Blog Roundup #70

A sampling of United Nations related blog commentary

Gypsy Girl Chronicles: “Today is Human Rights Day. It has been celebrated since December 10th, 1948, when the United Nations first adopted the Universal Declaration of Human Rights. This year, in the aftermath of Abu Ghraib and the current reports of secret CIA prisons, the theme is significant…”

Matthew Good: “I suppose it should come as no real surprise that the United States is now saying that the UN CAT [Convention Against Torture] applies to US personnel abroad, including interrogators. Their position had been that it didn’t apply to US personnel abroad, but given the various scandals that have erupted one can see why Congressional pressures might have made some headway with regards to altering the administration’s point of view. Of course, the precedent set has caused a great deal of damage to global human rights standards, something that won’t be so easy to correct. Terrorism, the world’s new justification in perpetuity, provides rights abusers the perfect, and highly ambiguous, justification for suspect action. Just because a few skeletons in America’s War On Terror closet are starting to rattle around doesn’t mean that justification is any less potent. Rice has said that her statement does not imply a policy shift, but that she was simply clarifying policy. If that’s the case, one has to ask the obvious question: does it apply to the last four years, or has the clock just started?”

Barking Dingo: “Time to Learn How to Swim – The first recorded displacement of humans due global warming has officially been recorded: “Pacific islanders move to escape global warming: “Rising seas have forced 100 people on a Pacific island to move to higher ground in what may be the first example of a village formally displaced because of modern global warming, a U.N. report said on Monday.”

Guardian Blogs: “Midway through the final week of the UN climate negotiations in Montreal brings a strange kind of lull, writes Simon Retallack. It could be the calm before the storm. Something seems to be up. I’ve tried to attend press conferences that have been postponed three times and then abandoned. An important negotiating session was eagerly awaited and then cancelled. Without much light being shed, it’s a time when dark thoughts and rumours flourish. The news overnight has not been particularly good. Negotiations on how to kick-start negotiations on new emission reduction targets for industrialised countries under the Kyoto protocol went on until 2am and a leak of the draft text that emerged suggests the state of play is worse than before. Key elements of a decision are now in square brackets, which means they are in dispute, including the suggestion that the negotiations should be completed by November 2008 (when a new US president would be elected).”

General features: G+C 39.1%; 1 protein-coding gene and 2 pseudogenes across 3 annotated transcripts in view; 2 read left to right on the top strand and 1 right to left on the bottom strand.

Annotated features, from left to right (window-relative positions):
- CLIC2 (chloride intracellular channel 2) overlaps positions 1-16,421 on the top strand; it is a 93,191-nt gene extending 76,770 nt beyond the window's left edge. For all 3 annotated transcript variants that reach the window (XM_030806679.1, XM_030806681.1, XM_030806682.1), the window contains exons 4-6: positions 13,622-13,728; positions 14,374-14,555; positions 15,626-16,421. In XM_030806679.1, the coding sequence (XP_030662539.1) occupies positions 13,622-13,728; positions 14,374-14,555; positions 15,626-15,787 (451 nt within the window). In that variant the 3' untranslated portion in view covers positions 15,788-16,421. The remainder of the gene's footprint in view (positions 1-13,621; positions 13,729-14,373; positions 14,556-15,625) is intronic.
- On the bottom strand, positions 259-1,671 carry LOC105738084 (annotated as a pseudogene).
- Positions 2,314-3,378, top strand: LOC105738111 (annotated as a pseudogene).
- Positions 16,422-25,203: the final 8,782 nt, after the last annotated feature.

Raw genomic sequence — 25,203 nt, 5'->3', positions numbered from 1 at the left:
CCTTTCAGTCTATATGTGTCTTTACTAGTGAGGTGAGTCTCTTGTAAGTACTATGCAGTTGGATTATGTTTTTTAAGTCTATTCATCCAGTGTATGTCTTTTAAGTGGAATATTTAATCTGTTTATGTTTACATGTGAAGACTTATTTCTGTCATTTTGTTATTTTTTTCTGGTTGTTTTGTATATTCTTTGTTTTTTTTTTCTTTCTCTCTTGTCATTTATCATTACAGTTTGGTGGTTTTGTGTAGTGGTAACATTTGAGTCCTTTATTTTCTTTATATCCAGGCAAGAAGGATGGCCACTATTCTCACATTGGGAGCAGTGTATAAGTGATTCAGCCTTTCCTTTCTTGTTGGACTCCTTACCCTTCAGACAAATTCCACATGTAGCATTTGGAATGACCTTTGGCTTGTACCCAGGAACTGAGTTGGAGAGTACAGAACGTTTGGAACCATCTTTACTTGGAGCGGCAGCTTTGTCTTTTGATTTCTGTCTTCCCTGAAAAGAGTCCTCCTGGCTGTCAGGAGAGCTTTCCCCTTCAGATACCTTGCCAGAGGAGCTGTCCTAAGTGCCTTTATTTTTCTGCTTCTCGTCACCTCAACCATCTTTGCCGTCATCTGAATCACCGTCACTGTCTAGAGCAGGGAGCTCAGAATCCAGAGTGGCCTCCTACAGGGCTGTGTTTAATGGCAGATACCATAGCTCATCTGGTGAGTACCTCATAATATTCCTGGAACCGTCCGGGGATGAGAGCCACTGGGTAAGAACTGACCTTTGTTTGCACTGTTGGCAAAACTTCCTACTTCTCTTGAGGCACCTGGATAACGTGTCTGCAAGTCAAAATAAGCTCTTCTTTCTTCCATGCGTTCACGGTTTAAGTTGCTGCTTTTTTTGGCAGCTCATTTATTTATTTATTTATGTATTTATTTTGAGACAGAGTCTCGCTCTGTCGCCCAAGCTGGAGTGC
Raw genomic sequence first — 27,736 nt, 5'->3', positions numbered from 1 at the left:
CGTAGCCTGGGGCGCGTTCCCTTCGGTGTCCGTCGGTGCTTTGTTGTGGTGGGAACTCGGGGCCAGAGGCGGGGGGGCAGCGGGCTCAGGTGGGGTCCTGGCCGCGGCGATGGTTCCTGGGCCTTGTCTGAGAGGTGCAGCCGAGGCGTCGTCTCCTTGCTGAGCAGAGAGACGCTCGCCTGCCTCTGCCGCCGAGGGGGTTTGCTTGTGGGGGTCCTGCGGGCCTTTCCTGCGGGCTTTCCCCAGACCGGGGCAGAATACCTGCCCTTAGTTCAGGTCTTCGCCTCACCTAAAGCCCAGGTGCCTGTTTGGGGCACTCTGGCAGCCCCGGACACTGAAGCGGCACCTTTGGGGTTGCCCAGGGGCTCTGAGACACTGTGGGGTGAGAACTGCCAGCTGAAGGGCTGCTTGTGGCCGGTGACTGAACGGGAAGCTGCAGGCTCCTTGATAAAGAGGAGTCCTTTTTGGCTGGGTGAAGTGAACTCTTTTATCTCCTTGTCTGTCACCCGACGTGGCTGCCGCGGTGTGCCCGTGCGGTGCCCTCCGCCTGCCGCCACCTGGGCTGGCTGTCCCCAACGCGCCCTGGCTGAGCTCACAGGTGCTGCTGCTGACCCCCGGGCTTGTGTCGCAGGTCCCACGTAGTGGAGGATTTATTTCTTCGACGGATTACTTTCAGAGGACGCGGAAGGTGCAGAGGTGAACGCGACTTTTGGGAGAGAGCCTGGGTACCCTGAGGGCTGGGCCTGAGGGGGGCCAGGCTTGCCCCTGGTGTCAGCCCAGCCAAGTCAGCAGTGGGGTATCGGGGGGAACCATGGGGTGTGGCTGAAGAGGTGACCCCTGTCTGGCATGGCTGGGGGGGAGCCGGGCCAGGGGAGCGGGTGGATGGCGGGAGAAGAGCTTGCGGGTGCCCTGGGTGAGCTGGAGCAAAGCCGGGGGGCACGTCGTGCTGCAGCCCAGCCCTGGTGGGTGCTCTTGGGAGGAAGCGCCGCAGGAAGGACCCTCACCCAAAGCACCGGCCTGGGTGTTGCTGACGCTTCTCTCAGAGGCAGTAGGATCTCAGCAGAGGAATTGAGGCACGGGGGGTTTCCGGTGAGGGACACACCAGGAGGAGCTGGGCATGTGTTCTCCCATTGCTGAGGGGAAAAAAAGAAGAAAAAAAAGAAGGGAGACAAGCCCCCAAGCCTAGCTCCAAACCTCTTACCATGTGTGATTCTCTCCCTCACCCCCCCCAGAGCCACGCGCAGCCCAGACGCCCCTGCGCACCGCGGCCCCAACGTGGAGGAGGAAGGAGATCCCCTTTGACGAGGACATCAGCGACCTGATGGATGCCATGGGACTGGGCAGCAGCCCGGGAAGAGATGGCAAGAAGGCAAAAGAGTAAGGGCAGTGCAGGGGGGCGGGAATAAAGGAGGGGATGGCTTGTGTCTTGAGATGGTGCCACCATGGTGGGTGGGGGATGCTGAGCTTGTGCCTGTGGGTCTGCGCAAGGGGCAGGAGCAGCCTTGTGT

It’s Getting Hot in Here: “Earlier today, the US climate delegation met again with a room full of climate advocates. While the audience had expanded in size, the responses remained equally disappointing. Dr. Harlan L. Watson led his congregation of cronies through another round of crass question evasion. Once again, inaction was defended under the veil of “scientific uncertainty,” adaptation, and voluntary participation in climate mitigation. As NGO (non-governmental organization) reps and US citizens voiced concern about the urgency of our climate situation, the US delegation replied with oily, rehearsed rhetoric. Ultimately, today’s meeting served to reinforce the necessity of the local action emerging across the US. With or without the US administration, we are moving ahead.”

The Decline: “This is an essay question for my International Relations final exam. The question: What are the most important long-term US interests at the international level, and how can the US best accomplish them? Are US interests and global peace mutually exclusive, or complementary? What I came up with: We need to, overall, get back to diplomacy as a means to solve international problems…. Haass is correct when he says: “A decision to opt out of formal multilateralism should only be taken when it is truly necessary. And when the United States does break ranks with the international community, it should look to bring in the relevant regional organizations — or the U.N. — at the first opportunity.”